POLITICS

Greens Pledge Equal Treatment For Physical And Mental Health

Party says Britain faces a 'growing crisis'.

10/05/2017 00:01 | Updated 10 May 2017
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Treatment for mental health conditions should be given equal parity with that of physical health, according to the Green Party.

Those who need psychotherapy treatment should also be able to access it within 28 days, says co-leader Jonathan Bartley, who will unveil three pledges to mark Mental Health Awareness Week.

The Greens also want to tackle what they say is a growing crisis by introducing new ‘awareness and empathy education’ in schools to prevent bullying and make sure mental health treatment starts as early as possible where it’s needed.

“We must put the wellbeing of people ahead of the Conservative Party’s destruction of our public services,” Bartley will say at an election campaign visit in Worcester on Wednesday.

“We will make sure mental health is treated with equal seriousness to that of physical health so that we can finally support those who are suffering - very often alone and in silence - with the weight of a mental health illness.

“The Greens are committed to creating a caring Britain that looks after people with mental health problems and our plan for schools will build a society where people look out for each other.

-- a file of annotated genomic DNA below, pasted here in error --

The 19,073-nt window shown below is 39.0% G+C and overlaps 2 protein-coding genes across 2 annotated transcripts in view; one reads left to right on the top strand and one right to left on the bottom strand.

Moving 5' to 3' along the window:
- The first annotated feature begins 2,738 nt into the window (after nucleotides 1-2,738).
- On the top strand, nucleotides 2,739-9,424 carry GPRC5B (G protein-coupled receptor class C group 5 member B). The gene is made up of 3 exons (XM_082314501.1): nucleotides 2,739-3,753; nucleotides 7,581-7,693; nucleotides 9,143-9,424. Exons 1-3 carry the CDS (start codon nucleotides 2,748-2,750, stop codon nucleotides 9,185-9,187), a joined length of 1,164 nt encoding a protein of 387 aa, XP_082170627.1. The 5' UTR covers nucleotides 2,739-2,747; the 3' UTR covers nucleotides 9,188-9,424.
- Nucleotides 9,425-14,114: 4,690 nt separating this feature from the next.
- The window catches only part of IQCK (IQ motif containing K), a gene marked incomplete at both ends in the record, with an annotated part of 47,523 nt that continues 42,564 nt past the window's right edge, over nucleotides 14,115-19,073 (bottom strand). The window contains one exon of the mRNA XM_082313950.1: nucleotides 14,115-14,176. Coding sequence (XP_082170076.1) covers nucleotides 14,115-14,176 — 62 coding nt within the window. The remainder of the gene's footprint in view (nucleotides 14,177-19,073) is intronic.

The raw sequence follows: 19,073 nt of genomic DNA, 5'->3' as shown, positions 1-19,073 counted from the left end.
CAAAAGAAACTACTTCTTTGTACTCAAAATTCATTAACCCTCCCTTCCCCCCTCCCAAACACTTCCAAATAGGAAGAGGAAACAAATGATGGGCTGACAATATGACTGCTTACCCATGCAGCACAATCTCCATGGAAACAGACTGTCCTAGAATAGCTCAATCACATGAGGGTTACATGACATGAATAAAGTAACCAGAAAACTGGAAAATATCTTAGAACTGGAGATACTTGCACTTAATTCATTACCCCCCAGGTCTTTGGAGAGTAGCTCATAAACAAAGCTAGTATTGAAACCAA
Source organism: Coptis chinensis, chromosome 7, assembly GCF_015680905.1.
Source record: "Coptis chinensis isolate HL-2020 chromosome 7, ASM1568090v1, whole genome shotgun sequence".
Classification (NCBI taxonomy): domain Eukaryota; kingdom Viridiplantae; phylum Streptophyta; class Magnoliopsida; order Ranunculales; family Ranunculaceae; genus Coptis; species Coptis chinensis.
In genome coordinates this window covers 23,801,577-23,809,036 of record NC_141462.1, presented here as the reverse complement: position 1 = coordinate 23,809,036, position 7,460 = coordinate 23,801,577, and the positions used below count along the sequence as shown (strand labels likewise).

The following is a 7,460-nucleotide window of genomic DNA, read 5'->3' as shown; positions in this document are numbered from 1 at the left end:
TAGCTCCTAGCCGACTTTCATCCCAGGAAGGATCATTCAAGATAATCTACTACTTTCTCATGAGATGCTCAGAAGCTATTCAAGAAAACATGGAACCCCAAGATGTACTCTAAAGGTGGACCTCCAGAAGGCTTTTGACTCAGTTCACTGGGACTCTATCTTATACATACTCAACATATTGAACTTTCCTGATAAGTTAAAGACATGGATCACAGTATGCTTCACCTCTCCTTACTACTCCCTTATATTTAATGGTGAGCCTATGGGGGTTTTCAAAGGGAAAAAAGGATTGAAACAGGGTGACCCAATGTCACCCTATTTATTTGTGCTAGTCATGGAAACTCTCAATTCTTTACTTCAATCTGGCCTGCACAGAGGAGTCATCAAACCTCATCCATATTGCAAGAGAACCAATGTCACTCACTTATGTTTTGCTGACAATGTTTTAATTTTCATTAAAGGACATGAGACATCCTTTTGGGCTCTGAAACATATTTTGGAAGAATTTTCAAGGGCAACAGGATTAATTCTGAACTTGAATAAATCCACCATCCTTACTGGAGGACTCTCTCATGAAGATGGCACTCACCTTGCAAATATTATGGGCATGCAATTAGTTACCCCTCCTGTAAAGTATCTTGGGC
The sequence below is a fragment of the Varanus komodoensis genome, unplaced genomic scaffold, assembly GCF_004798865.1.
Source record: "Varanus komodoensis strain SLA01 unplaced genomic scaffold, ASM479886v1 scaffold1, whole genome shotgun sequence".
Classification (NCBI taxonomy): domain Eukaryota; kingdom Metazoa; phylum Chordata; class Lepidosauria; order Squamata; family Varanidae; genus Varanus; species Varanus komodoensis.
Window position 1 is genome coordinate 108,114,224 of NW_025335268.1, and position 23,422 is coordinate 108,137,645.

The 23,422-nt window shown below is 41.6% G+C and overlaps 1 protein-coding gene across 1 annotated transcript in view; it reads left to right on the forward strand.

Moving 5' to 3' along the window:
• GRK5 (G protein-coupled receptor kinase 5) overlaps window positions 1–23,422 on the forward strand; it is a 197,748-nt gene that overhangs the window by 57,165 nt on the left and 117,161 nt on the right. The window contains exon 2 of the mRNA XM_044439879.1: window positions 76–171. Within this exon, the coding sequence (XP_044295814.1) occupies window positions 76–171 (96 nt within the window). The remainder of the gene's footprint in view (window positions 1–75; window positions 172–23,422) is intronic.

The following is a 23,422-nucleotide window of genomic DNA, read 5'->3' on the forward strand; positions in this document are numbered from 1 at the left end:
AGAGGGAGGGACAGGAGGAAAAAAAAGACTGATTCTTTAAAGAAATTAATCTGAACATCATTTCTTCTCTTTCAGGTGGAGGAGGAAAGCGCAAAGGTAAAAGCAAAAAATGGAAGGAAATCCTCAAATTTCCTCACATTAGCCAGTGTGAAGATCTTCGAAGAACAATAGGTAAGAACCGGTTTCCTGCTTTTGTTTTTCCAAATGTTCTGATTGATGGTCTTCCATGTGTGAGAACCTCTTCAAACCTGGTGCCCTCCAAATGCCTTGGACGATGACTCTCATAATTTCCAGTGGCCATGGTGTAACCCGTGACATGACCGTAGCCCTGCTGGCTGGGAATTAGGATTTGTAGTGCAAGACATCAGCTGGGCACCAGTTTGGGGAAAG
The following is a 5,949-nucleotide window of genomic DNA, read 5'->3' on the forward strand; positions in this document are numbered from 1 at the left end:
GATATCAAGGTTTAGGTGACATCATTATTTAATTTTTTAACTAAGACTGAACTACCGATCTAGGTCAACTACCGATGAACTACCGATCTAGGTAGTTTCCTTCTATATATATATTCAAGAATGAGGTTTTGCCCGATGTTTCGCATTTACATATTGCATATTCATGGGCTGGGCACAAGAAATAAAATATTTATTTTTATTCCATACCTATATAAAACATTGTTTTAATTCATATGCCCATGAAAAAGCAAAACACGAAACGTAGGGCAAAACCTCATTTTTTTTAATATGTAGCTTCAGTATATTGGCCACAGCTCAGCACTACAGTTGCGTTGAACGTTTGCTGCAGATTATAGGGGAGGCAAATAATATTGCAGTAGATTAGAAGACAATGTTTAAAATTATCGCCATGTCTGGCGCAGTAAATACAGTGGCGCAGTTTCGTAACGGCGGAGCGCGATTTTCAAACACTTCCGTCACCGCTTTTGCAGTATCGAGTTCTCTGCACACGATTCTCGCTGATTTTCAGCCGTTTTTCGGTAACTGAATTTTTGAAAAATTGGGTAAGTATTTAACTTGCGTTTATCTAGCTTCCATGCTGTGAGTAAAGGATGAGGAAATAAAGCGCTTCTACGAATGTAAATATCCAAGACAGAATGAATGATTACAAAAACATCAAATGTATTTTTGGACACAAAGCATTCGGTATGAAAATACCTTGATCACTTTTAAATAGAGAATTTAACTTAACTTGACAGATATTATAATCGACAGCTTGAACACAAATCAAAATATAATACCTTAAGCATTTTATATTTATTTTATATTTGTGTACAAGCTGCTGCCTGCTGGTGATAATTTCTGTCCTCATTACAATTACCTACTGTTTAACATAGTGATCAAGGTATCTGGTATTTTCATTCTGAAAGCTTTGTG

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Greens co-leader Jonathan Bartley will unveil three mental health pledges.

“We won’t just treat illness, but reverse the Tory government’s failed policies to tackle the factors that contribute to poor mental health, like housing shortages, rising poverty and cuts to public services.”

The party - which this week accused potential progressive alliance partners Labour and the Lib Dems of ‘betraying’ voters - has not yet set out how it would fund any increase in mental health spending.

Figures released last month show budgets are being slashed by £4.5 million in five English regions this year, and three quarters of people who need mental health support are not getting it. 

Between 2013 and 2016 the amount of the health budget spent on mental health fell from 1.4% to 0.7%.

Earlier this week, Theresa May promised an ‘overhaul’ of mental health services, with plans to scrap the 1983 Mental Health Act in a bid to reduce the number of detentions, and hire 10,000 extra NHS staff by 2020.

“We are going to roll out mental health support to every school in the country, ensure that mental health is taken far more seriously in the workplace, and raise standards of care,” the PM said.  

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